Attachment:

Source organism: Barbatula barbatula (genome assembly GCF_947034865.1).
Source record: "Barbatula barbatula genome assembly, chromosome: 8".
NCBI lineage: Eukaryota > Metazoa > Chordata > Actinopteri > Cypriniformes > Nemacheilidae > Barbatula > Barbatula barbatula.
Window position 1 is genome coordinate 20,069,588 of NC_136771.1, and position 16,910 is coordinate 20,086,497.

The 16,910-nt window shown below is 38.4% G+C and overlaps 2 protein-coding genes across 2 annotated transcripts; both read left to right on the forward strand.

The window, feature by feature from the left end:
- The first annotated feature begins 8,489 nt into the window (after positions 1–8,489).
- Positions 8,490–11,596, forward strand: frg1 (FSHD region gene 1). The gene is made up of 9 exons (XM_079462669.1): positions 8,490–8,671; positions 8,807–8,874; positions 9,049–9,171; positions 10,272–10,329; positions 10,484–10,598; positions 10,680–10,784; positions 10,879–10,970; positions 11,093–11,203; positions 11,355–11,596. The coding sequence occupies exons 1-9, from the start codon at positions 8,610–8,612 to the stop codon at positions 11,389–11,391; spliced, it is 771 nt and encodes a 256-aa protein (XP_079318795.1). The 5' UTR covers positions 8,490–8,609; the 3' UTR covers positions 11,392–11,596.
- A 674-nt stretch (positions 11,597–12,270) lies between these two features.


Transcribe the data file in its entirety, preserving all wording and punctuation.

Source organism: Barbatula barbatula (genome assembly GCF_947034865.1).
Source record: "Barbatula barbatula genome assembly, chromosome: 8".
NCBI lineage: Eukaryota > Metazoa > Chordata > Actinopteri > Cypriniformes > Nemacheilidae > Barbatula > Barbatula barbatula.
Window position 1 is genome coordinate 20,069,588 of NC_136771.1, and position 16,910 is coordinate 20,086,497.

The 16,910-nt window shown below is 38.4% G+C and overlaps 2 protein-coding genes across 2 annotated transcripts; both read left to right on the forward strand.

The window, feature by feature from the left end:
- The first annotated feature begins 8,489 nt into the window (after positions 1–8,489).
- Positions 8,490–11,596, forward strand: frg1 (FSHD region gene 1). The gene is made up of 9 exons (XM_079462669.1): positions 8,490–8,671; positions 8,807–8,874; positions 9,049–9,171; positions 10,272–10,329; positions 10,484–10,598; positions 10,680–10,784; positions 10,879–10,970; positions 11,093–11,203; positions 11,355–11,596. The coding sequence occupies exons 1-9, from the start codon at positions 8,610–8,612 to the stop codon at positions 11,389–11,391; spliced, it is 771 nt and encodes a 256-aa protein (XP_079318795.1). The 5' UTR covers positions 8,490–8,609; the 3' UTR covers positions 11,392–11,596.
- A 674-nt stretch (positions 11,597–12,270) lies between these two features.